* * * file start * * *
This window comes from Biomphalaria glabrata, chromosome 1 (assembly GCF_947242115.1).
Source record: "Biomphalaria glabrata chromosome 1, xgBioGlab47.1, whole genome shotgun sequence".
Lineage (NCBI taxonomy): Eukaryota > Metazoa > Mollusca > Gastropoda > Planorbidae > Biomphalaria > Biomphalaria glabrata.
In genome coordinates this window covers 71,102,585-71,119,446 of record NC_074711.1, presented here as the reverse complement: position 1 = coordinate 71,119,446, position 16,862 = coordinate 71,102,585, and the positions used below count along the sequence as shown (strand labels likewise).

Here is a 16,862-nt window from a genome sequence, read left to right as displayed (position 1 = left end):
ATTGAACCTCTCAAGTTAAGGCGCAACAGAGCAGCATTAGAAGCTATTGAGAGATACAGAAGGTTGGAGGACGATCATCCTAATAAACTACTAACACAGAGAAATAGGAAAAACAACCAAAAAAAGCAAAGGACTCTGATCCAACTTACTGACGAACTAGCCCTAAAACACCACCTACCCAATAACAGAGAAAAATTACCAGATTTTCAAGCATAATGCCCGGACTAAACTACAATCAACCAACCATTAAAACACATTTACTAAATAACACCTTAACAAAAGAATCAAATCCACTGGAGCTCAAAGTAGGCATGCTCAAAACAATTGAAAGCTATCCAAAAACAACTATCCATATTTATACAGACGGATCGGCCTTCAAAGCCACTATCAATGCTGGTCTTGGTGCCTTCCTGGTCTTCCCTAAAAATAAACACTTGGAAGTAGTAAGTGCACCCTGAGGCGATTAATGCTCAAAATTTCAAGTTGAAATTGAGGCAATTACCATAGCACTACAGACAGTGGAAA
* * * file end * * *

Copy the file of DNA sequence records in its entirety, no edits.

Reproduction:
This window comes from Biomphalaria glabrata, chromosome 1 (assembly GCF_947242115.1).
Source record: "Biomphalaria glabrata chromosome 1, xgBioGlab47.1, whole genome shotgun sequence".
Lineage (NCBI taxonomy): Eukaryota > Metazoa > Mollusca > Gastropoda > Planorbidae > Biomphalaria > Biomphalaria glabrata.
In genome coordinates this window covers 71,102,585-71,119,446 of record NC_074711.1, presented here as the reverse complement: position 1 = coordinate 71,119,446, position 16,862 = coordinate 71,102,585, and the positions used below count along the sequence as shown (strand labels likewise).

Here is a 16,862-nt window from a genome sequence, read left to right as displayed (position 1 = left end):
ATTGAACCTCTCAAGTTAAGGCGCAACAGAGCAGCATTAGAAGCTATTGAGAGATACAGAAGGTTGGAGGACGATCATCCTAATAAACTACTAACACAGAGAAATAGGAAAAACAACCAAAAAAAGCAAAGGACTCTGATCCAACTTACTGACGAACTAGCCCTAAAACACCACCTACCCAATAACAGAGAAAAATTACCAGATTTTCAAGCATAATGCCCGGACTAAACTACAATCAACCAACCATTAAAACACATTTACTAAATAACACCTTAACAAAAGAATCAAATCCACTGGAGCTCAAAGTAGGCATGCTCAAAACAATTGAAAGCTATCCAAAAACAACTATCCATATTTATACAGACGGATCGGCCTTCAAAGCCACTATCAATGCTGGTCTTGGTGCCTTCCTGGTCTTCCCTAAAAATAAACACTTGGAAGTAGTAAGTGCACCCTGAGGCGATTAATGCTCAAAATTTCAAGTTGAAATTGAGGCAATTACCATAGCACTACAGACAGTGGAAA